The price of a Work Unit can never be dissociated from the agreed acceptance criteria, so it is critical that the Definition of Done is also explicit and objective.
For example, if a given project requires test automation or a UX / UI study is carried out on all deliverables, the value defined by Work Unit must also be explicit in the DoD will also reflect this need.
Last but not least, it is necessary to define the team’s speed, that is, the number of Story Points that the team must deliver in each Sprint. This is a critical point for the supplier, who has to build a team with the capacity to deliver at the expected speed and with the necessary skills to develop the solution increments according to the defined DoD. This speed can be adjusted throughout the project according to the needs of the business, thus giving the customer the ability to scale without complexity.
The Output Driven model places the responsibility for delivery on the supplier, but maintains agility and flexibility for the customer, where the customer only pays Sprint the Story Points delivered and accepted, thus stimulating the commitment, speed and quality of the supplier’s teams.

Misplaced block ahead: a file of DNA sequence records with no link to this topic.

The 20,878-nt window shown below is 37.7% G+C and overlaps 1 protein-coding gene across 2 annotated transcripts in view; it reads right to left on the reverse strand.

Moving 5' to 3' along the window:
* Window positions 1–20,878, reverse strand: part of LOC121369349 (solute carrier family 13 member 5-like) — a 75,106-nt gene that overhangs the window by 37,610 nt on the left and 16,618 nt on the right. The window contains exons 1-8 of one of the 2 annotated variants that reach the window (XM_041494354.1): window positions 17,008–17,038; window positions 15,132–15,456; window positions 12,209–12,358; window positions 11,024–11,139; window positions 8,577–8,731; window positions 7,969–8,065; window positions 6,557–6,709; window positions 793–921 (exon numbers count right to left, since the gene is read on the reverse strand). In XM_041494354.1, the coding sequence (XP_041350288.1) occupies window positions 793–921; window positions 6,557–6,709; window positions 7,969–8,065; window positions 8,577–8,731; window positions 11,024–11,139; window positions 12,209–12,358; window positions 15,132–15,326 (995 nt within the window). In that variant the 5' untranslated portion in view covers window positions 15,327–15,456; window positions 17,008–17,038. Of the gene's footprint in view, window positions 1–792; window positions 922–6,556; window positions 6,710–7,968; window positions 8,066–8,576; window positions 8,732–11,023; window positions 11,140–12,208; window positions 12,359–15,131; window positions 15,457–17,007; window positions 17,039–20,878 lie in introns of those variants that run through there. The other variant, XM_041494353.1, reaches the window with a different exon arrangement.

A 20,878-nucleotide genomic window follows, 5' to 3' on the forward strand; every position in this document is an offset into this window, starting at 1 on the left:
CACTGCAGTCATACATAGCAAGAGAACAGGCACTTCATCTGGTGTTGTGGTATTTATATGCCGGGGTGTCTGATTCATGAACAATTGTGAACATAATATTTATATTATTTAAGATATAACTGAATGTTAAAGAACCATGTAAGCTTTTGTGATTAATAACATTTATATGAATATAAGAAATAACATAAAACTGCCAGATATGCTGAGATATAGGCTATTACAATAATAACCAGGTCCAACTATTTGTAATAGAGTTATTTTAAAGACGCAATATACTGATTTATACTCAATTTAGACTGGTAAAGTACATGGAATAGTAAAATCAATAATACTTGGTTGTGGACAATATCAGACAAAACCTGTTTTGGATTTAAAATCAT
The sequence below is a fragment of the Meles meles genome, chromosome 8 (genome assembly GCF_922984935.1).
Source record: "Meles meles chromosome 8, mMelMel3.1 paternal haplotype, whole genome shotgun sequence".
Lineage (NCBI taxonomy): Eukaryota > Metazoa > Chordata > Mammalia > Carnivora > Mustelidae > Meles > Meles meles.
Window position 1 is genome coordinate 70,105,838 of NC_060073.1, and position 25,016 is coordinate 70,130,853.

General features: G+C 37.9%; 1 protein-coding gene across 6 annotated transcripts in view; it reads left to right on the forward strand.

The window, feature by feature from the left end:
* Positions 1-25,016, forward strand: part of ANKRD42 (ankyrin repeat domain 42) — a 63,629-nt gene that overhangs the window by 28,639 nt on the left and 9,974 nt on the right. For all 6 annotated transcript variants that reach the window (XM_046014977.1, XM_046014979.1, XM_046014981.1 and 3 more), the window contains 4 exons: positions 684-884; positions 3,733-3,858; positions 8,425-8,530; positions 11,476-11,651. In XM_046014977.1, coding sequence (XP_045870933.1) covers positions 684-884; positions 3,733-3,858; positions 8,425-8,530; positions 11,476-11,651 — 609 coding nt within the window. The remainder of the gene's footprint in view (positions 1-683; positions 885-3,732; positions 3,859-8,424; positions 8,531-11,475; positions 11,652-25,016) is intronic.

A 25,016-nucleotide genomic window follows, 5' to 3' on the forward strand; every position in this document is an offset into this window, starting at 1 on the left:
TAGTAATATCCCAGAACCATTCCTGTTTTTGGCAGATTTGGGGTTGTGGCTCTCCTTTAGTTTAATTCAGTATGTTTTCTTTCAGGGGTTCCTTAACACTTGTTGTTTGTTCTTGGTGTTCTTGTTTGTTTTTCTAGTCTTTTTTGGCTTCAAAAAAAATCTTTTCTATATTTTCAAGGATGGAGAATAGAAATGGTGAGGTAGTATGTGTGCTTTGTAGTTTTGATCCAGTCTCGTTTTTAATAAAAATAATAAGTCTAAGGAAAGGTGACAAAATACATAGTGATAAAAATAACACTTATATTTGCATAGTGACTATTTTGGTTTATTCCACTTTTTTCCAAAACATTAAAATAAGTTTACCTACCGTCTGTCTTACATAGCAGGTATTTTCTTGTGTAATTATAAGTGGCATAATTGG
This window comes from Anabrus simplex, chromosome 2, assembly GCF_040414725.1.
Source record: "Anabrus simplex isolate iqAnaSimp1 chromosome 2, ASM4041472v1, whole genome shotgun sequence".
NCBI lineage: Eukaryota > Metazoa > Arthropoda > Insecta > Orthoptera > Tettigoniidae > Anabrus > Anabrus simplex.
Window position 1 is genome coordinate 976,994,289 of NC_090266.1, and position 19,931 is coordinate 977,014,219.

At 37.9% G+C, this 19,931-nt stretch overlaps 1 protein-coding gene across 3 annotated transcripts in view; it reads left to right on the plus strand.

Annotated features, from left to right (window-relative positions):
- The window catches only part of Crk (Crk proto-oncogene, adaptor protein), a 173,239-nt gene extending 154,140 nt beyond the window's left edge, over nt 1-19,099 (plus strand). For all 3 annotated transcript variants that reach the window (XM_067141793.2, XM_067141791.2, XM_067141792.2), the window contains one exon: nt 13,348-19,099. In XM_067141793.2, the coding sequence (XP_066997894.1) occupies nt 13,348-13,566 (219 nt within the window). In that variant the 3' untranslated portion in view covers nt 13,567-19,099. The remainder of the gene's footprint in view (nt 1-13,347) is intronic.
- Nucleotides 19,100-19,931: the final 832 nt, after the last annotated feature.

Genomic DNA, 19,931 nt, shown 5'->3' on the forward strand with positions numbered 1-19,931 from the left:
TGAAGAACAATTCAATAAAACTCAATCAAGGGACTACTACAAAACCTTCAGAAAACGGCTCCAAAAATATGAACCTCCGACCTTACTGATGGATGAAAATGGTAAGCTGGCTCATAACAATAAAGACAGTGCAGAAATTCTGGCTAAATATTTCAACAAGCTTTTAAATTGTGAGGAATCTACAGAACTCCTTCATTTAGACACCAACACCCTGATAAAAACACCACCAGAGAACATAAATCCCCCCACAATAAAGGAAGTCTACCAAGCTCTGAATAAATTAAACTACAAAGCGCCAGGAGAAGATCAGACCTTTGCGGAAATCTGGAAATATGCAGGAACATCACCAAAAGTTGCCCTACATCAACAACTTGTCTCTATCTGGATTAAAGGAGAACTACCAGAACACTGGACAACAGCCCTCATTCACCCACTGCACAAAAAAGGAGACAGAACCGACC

In an ecosystem as heterogeneous as the IT world, where customers are in all business sectors, which are so different from each other, there is no perfect delivery model for all scenarios and challenges.
Output Driven appears as a response to the limitations of traditional models, thus representing a natural evolution of delivery models.
It is a delivery model focused on speed and quality of delivery that aggregates the main advantages of the most classic models, also trying to respond to their weaknesses.
It combines the flexibility and agility of Time & Materials, maintaining the commitment and focus of the supplier, invoicing only the amount delivered.
It is also a risk-sharing model between the customer and its supplier, in which both have a common goal.
For this to be possible, it is essential that there is a true partnership relationship, to the detriment of a customer-supplier relationship, in which there is trust between the customer and his supplier.